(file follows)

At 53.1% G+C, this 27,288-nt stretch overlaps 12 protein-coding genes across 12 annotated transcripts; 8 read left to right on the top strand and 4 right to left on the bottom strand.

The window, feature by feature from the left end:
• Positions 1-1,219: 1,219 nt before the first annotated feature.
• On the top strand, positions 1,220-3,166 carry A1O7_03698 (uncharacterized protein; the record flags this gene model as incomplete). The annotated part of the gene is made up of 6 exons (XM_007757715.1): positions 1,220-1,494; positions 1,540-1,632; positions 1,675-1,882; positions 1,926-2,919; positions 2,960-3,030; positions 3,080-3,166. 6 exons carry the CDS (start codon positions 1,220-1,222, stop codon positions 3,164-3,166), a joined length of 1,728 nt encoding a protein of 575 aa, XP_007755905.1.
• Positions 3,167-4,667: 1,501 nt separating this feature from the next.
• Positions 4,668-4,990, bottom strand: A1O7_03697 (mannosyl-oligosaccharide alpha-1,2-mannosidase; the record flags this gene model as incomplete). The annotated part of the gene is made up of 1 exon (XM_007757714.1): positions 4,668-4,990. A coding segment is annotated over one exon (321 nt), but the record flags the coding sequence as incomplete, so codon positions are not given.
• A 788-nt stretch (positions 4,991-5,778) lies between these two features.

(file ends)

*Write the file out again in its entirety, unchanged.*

At 53.1% G+C, this 27,288-nt stretch overlaps 12 protein-coding genes across 12 annotated transcripts; 8 read left to right on the top strand and 4 right to left on the bottom strand.

The window, feature by feature from the left end:
• Positions 1-1,219: 1,219 nt before the first annotated feature.
• On the top strand, positions 1,220-3,166 carry A1O7_03698 (uncharacterized protein; the record flags this gene model as incomplete). The annotated part of the gene is made up of 6 exons (XM_007757715.1): positions 1,220-1,494; positions 1,540-1,632; positions 1,675-1,882; positions 1,926-2,919; positions 2,960-3,030; positions 3,080-3,166. 6 exons carry the CDS (start codon positions 1,220-1,222, stop codon positions 3,164-3,166), a joined length of 1,728 nt encoding a protein of 575 aa, XP_007755905.1.
• Positions 3,167-4,667: 1,501 nt separating this feature from the next.
• Positions 4,668-4,990, bottom strand: A1O7_03697 (mannosyl-oligosaccharide alpha-1,2-mannosidase; the record flags this gene model as incomplete). The annotated part of the gene is made up of 1 exon (XM_007757714.1): positions 4,668-4,990. A coding segment is annotated over one exon (321 nt), but the record flags the coding sequence as incomplete, so codon positions are not given.
• A 788-nt stretch (positions 4,991-5,778) lies between these two features.